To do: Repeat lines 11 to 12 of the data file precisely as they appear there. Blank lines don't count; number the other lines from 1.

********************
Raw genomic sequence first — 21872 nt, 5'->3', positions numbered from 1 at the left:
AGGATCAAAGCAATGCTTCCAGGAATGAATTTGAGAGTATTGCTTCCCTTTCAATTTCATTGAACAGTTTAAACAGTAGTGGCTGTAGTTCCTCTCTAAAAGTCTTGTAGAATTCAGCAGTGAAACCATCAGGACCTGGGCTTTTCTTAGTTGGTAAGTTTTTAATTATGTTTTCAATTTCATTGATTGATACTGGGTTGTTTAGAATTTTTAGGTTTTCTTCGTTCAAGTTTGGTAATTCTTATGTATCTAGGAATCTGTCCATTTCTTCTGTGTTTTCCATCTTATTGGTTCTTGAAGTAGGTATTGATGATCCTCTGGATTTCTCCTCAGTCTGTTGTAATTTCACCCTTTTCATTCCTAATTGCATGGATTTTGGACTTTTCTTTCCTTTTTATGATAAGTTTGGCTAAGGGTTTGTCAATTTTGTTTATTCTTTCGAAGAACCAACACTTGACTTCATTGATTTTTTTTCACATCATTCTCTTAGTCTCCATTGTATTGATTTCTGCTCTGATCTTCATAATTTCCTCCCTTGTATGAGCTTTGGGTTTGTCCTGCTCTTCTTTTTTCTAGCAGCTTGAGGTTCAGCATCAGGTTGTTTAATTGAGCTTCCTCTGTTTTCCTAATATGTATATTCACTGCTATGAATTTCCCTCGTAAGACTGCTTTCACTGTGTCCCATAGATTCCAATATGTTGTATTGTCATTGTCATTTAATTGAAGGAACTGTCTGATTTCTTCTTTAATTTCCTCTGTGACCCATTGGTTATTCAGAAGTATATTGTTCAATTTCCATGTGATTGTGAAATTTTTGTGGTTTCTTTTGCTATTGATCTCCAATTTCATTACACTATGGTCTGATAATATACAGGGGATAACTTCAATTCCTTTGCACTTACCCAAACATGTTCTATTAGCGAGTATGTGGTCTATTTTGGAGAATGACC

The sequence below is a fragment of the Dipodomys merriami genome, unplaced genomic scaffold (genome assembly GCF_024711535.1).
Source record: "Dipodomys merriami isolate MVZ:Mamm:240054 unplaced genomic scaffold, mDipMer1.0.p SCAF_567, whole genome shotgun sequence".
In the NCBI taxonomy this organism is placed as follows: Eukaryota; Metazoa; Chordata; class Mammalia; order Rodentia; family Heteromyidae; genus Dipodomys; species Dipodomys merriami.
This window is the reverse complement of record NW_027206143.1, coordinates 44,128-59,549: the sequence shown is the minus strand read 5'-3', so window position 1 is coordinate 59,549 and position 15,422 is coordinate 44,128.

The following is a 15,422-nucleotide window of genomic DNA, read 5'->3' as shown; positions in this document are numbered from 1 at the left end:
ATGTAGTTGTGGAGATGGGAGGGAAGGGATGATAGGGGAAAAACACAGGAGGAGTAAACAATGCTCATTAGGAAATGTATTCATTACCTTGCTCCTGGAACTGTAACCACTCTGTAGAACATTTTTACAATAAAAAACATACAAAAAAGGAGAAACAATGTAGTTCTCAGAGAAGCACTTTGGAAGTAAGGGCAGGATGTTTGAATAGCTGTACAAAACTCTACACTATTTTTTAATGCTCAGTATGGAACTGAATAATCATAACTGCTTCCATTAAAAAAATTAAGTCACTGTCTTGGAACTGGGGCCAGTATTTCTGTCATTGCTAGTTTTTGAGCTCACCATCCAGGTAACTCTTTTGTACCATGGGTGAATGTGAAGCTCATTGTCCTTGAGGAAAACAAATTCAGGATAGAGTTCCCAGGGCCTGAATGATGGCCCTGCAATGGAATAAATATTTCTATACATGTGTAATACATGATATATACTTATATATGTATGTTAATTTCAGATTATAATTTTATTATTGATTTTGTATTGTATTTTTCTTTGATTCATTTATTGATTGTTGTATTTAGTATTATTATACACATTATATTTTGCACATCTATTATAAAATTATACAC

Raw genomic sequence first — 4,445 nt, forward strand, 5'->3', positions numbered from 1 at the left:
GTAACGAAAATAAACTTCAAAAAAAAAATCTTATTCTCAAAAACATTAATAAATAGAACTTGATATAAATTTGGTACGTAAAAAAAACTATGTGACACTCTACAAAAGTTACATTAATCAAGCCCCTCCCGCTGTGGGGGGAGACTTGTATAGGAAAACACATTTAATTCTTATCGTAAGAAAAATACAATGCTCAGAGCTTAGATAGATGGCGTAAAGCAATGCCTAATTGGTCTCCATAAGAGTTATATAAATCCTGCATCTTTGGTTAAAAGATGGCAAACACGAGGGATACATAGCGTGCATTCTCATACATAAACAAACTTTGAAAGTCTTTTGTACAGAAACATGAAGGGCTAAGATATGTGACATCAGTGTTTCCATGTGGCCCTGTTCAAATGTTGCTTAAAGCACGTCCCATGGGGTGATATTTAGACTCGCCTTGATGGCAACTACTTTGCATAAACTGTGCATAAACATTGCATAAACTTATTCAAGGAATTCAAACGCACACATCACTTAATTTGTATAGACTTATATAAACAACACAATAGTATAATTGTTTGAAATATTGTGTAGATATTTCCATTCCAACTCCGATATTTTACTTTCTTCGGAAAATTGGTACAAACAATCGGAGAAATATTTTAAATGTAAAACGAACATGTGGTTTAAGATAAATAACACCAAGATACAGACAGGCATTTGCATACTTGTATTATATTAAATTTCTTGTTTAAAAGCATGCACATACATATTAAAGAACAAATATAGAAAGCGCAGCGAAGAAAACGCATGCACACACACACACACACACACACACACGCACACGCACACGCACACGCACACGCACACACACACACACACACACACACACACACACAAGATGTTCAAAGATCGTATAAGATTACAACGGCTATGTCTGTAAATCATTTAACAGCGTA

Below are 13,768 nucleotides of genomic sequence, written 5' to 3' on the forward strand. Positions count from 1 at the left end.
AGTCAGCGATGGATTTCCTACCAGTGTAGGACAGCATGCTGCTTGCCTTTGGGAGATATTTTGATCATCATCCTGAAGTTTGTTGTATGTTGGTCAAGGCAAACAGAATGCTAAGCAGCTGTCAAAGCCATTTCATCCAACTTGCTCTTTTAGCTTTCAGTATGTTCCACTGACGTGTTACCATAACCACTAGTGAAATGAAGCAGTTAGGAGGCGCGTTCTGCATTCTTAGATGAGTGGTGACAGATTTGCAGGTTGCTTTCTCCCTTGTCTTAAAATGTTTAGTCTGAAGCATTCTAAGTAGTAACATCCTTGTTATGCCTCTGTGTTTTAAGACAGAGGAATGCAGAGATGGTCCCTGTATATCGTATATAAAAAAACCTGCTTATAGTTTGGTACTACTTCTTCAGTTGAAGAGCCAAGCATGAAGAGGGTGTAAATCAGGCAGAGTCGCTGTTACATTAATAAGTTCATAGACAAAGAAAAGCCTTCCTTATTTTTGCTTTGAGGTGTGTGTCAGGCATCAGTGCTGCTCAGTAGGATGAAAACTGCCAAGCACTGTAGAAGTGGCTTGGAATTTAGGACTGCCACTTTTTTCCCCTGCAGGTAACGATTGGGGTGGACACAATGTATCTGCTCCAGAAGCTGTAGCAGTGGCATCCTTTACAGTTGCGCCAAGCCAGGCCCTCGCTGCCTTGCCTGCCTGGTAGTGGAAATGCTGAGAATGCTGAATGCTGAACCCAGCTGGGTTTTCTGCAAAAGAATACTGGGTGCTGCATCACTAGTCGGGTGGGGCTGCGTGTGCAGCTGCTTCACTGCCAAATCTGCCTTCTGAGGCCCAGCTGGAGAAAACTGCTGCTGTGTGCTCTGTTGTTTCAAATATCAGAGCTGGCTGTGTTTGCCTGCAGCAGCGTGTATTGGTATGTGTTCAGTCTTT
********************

Below are 13,768 nucleotides of genomic sequence, written 5' to 3' on the forward strand. Positions count from 1 at the left end.
AGTCAGCGATGGATTTCCTACCAGTGTAGGACAGCATGCTGCTTGCCTTTGGGAGATATTTTGATCATCATCCTGAAGTTTGTTGTATGTTGGTCAAGGCAAACAGAATGCTAAGCAGCTGTCAAAGCCATTTCATCCAACTTGCTCTTTTAGCTTTCAGTATGTTCCACTGACGTGTTACCATAACCACTAGTGAAATGAAGCAGTTAGGAGGCGCGTTCTGCATTCTTAGATGAGTGGTGACAGATTTGCAGGTTGCTTTCTCCCTTGTCTTAAAATGTTTAGTCTGAAGCATTCTAAGTAGTAACATCCTTGTTATGCCTCTGTGTTTTAAGACAGAGGAATGCAGAGATGGTCCCTGTATATCGTATATAAAAAAACCTGCTTATAGTTTGGTACTACTTCTTCAGTTGAAGAGCCAAGCATGAAGAGGGTGTAAATCAGGCAGAGTCGCTGTTACATTAATAAGTTCATAGACAAAGAAAAGCCTTCCTTATTTTTGCTTTGAGGTGTGTGTCAGGCATCAGTGCTGCTCAGTAGGATGAAAACTGCCAAGCACTGTAGAAGTGGCTTGGAATTTAGGACTGCCACTTTTTTCCCCTGCAGGTAACGATTGGGGTGGACACAATGTATCTGCTCCAGAAGCTGTAGCAGTGGCATCCTTTACAGTTGCGCCAAGCCAGGCCCTCGCTGCCTTGCCTGCCTGGTAGTGGAAATGCTGAGAATGCTGAATGCTGAACCCAGCTGGGTTTTCTGCAAAAGAATACTGGGTGCTGCATCACTAGTCGGGTGGGGCTGCGTGTGCAGCTGCTTCACTGCCAAATCTGCCTTCTGAGGCCCAGCTGGAGAAAACTGCTGCTGTGTGCTCTGTTGTTTCAAATATCAGAGCTGGCTGTGTTTGCCTGCAGCAGCGTGTATTGGTATGTGTTCAGTCTTT